There is no joy in being hard on yourself

By Melanie Spring

“Melanie, I want you to do something simple. Just run each day. No more than an hour. No less than 20 minutes. Just get out and run. No heart rate, just breathing and running. Rediscover the love. No journal. We'll talk when you get back.” - Coach Ben
Huge salty tears slid down my face. Relief. Something had obviously been pent up inside of me and his words release it. This was the end of a conversation about how I had lost the motivation to run. Mind you, running was one of my favorite things in the world to do. It was mind-clearing, hope-building, and soul-shaping. Running allowed me to see new places, kept me fit, and made sure I didn’t lose my shit.
When I met Coach Ben in November, he explained that my body was genetically engineered to run long distances and I signed on to his virtual training program. 8 months of speed training, long slow runs, and cross-training on a bicycle later and I quit loving the feel of the pavement beneath my feet. Ben wasn’t the problem, he had saved me from myself by pushing me past my normal boundaries, showing me what I can really do. I LOVED the edge. The fight. The pain.
Until I didn’t. 
On days I didn’t have enough time or motivation, I would avoid exercise altogether. If I couldn’t do what he told me, I wouldn’t do anything. The killer cycle began. Some weeks were awesome, some weeks was awful. And I had no idea what would happen that week, but it was up to me to make it happen. And my desire left.
On my flight to Sweden, I told Ben. His response hit the nail on the head.
"The true joy in the process does NOT come from validation from your ego or others for good results. The joy comes from doing battle and weathering the ups and downs because to do that is to feel truly alive. And to be free. To experience the elation and to be strong enough to accept the "failures" that are inevitable and to fight onwards. The workouts are hard because, without mountains to climb, you and I would drown in the sorrows of boredom/purposelessness. There is no such thing as failure. The only failure is to deny yourself the joy in the process."
JOY! I had lost my joy for running. 
"Since you are aware of having taken an "all-or-nothing" approach to these efforts, do you not see that this approach is the source of your anxiety/lack of motivation? Why should anyone be motivated if the standard they set is virtually impossible to consistently reach?"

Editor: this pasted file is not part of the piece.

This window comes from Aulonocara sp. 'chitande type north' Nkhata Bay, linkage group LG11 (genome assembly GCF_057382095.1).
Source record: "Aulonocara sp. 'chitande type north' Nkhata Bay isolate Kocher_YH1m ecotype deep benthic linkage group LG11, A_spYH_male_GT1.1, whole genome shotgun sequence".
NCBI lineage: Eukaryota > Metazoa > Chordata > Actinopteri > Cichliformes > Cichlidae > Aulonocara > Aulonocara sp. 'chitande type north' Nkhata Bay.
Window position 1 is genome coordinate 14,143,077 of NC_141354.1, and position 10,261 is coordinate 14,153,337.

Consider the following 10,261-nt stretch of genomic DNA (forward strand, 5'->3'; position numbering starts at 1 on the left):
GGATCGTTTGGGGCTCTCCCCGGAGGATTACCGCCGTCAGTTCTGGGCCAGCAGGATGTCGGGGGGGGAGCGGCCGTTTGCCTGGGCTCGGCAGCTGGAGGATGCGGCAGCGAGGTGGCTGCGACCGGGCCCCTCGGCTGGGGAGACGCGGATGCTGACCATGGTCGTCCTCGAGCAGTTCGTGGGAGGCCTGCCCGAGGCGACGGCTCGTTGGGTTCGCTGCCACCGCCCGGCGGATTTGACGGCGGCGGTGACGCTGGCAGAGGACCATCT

He was right. SO incredibly right. How could anyone get motivated when they set themselves up for failure time and time again? And it wasn’t just running. It was also my work, my relationships, my life.
Getting up each morning while traveling Sweden, I couldn’t fail if I put on my running clothes and walked out the door. I wanted to see the city from the road, so it was easy to go. My love for running slowly inching back by the foot-fall. 
Being hired to speak at a conference in Sweden, I extended my trip to write the branding book that’s been in my head for years. Three weeks of travel inspiration to write. THREE WEEKS! I don’t HAVE to be here, I GET to be here. What a luxury! But walking around scenic Gothenburg, Sweden, I felt horribly lost.. Jetlag, long flights, lots of new people, new culture, new country, traveling alone and I felt like I was failing only 4 days in.
Ben was right. I’m so hard on myself that while I’m succeeding, I believe I’m failing.
With a to do list that would take 3 people to accomplish, a huge deadline pending, tons of notes in three different Moleskine notebooks, and random sheets of paper clipped together, how in the world would anyone want to make sense of it all, including the one who wrote it all? Ben’s words echo in my head: "Why should anyone be motivated if the standard they set is virtually impossible to consistently reach?"
Just because I wasn’t writing the newsletter or marketing stuff doesn’t mean I was failing. Just because I wasn’t writing the book proposal or pages doesn’t mean I was failing. Just because I didn’t cross loads of things off my to do list doesn’t mean I was failing. 
Writing gives me great joy. And I WAS writing. Every day I wrote in my personal notebook about what I was seeing, feeling, doing. I was reading and writing my devotions daily. Since starting to write down my gratitudes, I was up to #257 in 16 days - that’s a lot to be grateful for. I wrote a poem about my wedding dress and how it had all really been a “dress” rehearsal and it touched so many people in a profound way. I was writing letters. I was writing ideas for my new bio and thoughts on positioning our new programs. I was even writing our homepage content. I WAS WRITING. Dammit.
There is no joy in being hard on yourself.
I write this blog post for myself. I write it for every entrepreneur who has an unrealistic to do list. I write it for every mom and dad who just can’t seem to do enough for their families. I write it for every hardworking human who strives for goals outside of their reach only to go home feeling like a failure. It’s high time we get back to joy, playtime, relaxing, breathing, enjoying life - for real.
To rephrase Coach Ben’s words, “Hey you, I want you to do something simple. Just take a moment to breathe each day. No more than an hour. No less than 20 minutes. Just get out and breathe. Rediscover the love for your life. We'll talk when I get back.”
I’ll do it with you.